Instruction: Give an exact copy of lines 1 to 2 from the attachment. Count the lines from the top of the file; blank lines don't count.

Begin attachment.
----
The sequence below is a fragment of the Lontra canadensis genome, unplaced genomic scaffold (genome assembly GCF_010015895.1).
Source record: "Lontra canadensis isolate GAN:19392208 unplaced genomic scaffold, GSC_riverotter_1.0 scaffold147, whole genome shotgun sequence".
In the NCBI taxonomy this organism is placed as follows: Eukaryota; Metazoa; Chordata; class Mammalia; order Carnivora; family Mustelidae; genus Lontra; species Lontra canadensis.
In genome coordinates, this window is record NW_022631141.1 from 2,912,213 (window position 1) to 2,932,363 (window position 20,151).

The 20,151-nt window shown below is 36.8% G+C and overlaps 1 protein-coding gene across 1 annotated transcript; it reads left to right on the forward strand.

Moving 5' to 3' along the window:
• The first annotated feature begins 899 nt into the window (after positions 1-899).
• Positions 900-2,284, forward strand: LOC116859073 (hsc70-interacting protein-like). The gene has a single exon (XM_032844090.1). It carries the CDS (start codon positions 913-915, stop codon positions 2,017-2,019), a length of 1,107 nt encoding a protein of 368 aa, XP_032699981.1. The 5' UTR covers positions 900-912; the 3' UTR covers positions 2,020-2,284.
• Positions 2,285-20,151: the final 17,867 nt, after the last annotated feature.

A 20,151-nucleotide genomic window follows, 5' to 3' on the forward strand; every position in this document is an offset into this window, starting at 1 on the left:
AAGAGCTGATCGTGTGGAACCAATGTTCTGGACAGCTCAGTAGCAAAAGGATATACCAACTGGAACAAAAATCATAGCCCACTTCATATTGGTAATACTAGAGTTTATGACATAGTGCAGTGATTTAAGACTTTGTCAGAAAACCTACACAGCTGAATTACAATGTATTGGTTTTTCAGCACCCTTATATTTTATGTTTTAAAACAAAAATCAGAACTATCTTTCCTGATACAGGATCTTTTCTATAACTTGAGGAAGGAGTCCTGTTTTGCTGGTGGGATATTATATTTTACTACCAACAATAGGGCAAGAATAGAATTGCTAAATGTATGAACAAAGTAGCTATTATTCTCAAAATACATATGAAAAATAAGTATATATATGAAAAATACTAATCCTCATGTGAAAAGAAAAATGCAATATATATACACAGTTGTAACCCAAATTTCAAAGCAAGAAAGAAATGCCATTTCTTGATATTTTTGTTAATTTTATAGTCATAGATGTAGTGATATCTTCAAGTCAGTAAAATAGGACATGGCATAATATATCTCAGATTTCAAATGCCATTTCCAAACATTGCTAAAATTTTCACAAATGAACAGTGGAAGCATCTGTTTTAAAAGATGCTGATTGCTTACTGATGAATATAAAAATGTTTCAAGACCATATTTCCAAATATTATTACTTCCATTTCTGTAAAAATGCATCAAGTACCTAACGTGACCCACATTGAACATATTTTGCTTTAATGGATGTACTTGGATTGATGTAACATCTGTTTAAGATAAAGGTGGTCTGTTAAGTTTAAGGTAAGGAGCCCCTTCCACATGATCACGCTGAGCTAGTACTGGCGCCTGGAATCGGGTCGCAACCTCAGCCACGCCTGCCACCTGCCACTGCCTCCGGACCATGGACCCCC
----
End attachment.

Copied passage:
The sequence below is a fragment of the Lontra canadensis genome, unplaced genomic scaffold (genome assembly GCF_010015895.1).
Source record: "Lontra canadensis isolate GAN:19392208 unplaced genomic scaffold, GSC_riverotter_1.0 scaffold147, whole genome shotgun sequence".